Up to this point the book has been thrilling. The lives of the raggedy street-urchins are vigorously and directly described. The descent into crime is even more interesting, as the Colonel learns the tricks of the trade, we learn them with him. We learn what is a good haul for a day in other people’s pockets, how to redeem someone else’s banknotes and when an amount is too much too handle. Moll Flanders has a similarly interesting section. Unfortunately the story begins to run out of steam in America.
At first we get the very interesting account of the white slaves of America, how criminals and the destitute went to that country as slaves for a fixed period, to then be given some land to carve for themselves. That the colonies are full of ex-cons doing very well for themselves. The Colonel then becomes an overseer, as overseer we get the interesting black/white divide. The whites are only temporary slaves and can be reasoned with, the blacks are permanent slaves and only respond to the whip. The Colonel makes the revolutionary discovery, treat the blacks as people and they will respond likewise (and not laugh behind your back, as common wisdom had it).
Unfortunately for the reader, the Colonel is freed from slavery to become a prominent merchant and land owner. He also discovers religion, and like Cliff Richard after him, he loses his bite and doesn’t regain it. After a whole bunch of religious stuff, where even he gets bored, the Colonel goes to Europe to join some wars for the fun of it. He marches around a bit, marries a few times and then sails back to his plantation. Then he gets involved in some trade disputes with the Spanish, which trebles his wealth and the novel ends - it really does just whimper to a close.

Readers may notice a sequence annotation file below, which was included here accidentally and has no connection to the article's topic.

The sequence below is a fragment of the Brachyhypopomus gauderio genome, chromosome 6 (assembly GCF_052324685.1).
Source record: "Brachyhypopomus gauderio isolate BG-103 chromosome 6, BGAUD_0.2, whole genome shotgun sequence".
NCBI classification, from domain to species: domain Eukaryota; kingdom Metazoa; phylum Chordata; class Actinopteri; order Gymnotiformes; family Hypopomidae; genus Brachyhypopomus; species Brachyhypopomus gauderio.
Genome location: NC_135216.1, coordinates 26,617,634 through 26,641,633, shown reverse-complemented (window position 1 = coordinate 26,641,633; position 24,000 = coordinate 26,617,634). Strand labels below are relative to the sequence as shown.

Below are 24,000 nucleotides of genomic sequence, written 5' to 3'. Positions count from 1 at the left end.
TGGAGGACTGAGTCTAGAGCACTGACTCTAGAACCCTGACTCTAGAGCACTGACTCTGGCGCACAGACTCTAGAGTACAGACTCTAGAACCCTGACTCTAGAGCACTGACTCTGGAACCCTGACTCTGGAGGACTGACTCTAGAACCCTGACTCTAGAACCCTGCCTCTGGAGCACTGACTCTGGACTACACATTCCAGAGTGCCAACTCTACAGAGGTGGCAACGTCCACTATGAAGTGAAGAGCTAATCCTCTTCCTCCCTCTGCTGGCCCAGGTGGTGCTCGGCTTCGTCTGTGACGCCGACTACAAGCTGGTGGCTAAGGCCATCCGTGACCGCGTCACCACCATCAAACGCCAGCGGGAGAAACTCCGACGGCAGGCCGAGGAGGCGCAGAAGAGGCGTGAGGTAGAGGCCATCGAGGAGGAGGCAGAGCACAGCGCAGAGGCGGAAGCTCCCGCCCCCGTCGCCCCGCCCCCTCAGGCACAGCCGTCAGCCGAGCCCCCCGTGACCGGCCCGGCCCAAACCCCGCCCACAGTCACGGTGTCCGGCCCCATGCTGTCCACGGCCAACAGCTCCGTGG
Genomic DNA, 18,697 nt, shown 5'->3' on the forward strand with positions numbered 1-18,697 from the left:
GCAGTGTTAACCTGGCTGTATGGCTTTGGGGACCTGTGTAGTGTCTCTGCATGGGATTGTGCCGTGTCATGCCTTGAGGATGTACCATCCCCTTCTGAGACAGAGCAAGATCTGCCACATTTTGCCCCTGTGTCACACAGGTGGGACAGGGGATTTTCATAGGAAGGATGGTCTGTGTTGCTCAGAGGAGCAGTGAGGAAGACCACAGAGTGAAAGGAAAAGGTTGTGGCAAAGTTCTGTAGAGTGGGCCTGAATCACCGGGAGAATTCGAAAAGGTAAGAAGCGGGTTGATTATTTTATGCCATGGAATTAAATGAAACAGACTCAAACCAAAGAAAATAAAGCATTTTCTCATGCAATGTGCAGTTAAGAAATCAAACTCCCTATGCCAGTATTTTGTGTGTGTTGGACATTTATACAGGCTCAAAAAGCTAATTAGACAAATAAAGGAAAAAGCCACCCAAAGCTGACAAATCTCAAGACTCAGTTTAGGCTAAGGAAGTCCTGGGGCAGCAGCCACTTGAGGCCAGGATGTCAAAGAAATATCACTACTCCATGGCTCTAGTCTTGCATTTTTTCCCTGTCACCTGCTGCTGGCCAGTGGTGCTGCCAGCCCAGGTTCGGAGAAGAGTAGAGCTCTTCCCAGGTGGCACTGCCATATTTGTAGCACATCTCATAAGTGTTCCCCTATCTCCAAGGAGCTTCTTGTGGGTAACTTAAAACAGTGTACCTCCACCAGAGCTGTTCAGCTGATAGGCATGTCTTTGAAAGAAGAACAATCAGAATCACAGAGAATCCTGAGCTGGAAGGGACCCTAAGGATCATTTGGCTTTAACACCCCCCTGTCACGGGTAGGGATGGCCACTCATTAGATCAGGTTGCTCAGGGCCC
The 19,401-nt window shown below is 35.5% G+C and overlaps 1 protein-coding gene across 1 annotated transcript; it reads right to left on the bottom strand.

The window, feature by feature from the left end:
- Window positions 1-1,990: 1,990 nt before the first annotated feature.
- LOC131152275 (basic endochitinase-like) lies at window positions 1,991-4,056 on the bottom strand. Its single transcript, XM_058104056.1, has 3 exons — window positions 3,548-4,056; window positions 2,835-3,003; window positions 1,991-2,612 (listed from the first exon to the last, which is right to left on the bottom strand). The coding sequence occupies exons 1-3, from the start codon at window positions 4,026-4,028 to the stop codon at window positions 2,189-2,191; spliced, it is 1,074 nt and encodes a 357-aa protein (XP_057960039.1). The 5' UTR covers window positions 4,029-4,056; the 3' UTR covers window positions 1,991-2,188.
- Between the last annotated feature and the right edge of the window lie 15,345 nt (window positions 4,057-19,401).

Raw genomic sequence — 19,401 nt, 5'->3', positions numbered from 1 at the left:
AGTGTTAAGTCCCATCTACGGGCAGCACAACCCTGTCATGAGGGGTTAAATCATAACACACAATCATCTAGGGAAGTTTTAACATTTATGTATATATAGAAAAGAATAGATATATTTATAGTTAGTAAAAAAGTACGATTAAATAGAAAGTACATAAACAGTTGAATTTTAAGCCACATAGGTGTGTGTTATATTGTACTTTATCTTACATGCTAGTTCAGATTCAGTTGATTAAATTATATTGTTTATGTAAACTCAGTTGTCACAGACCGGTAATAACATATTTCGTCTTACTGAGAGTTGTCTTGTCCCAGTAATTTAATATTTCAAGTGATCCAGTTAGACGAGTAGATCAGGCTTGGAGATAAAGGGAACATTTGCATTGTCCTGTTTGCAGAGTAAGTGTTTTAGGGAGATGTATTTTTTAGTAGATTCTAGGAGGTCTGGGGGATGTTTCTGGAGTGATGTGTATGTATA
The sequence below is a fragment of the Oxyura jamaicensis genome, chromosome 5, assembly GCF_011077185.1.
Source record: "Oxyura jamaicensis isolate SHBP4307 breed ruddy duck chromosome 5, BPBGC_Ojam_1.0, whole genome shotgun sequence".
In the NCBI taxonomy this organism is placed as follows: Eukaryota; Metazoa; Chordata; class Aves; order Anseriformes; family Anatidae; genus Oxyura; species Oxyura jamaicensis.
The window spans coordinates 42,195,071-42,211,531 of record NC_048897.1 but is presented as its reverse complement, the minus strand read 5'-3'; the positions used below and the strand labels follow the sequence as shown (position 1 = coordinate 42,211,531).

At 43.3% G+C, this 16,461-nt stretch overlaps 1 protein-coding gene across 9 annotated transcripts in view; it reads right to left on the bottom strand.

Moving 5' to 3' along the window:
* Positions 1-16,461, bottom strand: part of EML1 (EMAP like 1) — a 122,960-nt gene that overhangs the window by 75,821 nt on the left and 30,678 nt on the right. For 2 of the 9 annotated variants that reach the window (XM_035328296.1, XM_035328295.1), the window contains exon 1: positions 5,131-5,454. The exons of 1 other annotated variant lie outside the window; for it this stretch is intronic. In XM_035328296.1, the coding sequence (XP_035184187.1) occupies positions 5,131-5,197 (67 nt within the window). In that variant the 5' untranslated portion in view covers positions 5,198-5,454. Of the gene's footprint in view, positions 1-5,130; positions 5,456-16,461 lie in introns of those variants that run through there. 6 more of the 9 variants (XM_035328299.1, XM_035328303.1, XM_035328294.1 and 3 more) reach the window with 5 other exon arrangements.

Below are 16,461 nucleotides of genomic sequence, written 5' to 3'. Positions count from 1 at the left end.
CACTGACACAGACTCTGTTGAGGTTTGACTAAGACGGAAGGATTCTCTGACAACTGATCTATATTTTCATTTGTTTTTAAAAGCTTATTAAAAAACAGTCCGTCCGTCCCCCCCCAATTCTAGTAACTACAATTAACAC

The character of the Colonel is an interesting one. He is an innovator and a pretty optimistic soul. He sees something and improves it, often in a humane way. He has a photographic memory of everything he ever stole, those items obviously being of worth to him as prizes as well as food. He has a notion that Defoe seems to admire of ‘just getting on with it’. He’s also a bit like Del Boy, moving from one thing to the next knowing that ‘this time next year, we’ll be millionaires’. Like Del Boy, the Colonel is a chancer, willing to take any opportunity.

Weirdly for one of these books, he never finds his old family or inherits off them or anything…not sure if I am disappointed or pleasantly surprised. It does emphasise the fact that, at this stage in its progress, the English novel (or the species of writing that will become the English novel) is more a vaguely logical construction of events rather than what we would recognise as a plot.
 This lack of a plot is a fatal flaw to the enjoyment of the book as a whole, but that is not to say it is not an enjoyable book - it is actually very enjoyable. Defoe’s wish to create and maintain the verisimilitude of the book means that we get hundreds of fascinating details about every aspect of the Colonel’s life. The reader gets an apprenticeship into c18th crime; a revised ‘how-to’ manual on how to treat black slaves; an account of being a merchant and all manner of interesting details.

 I think Defoe was missing a trick with his three Jacks, if he had kept all three going, comparing and contrasting their lives throughout, there may have been more feeling of structure - although that may have introduced too much artifice into the story and taken away from the realistic tone.

Monday 28 November 2011

Exciting News

Back when I was writing about Goldsmith, I had said that I hadn't seen any Goldsmith performed. 

Well, the National are going to sort that out for me by putting on 'She Stoops to Conquer' at the end of January.

The only name that jumps out of me that I recognise is Steve Pemberton, who was in The League of Gentleman, which I adored and also in Psychoville, but I'm going for Goldsmith mainly.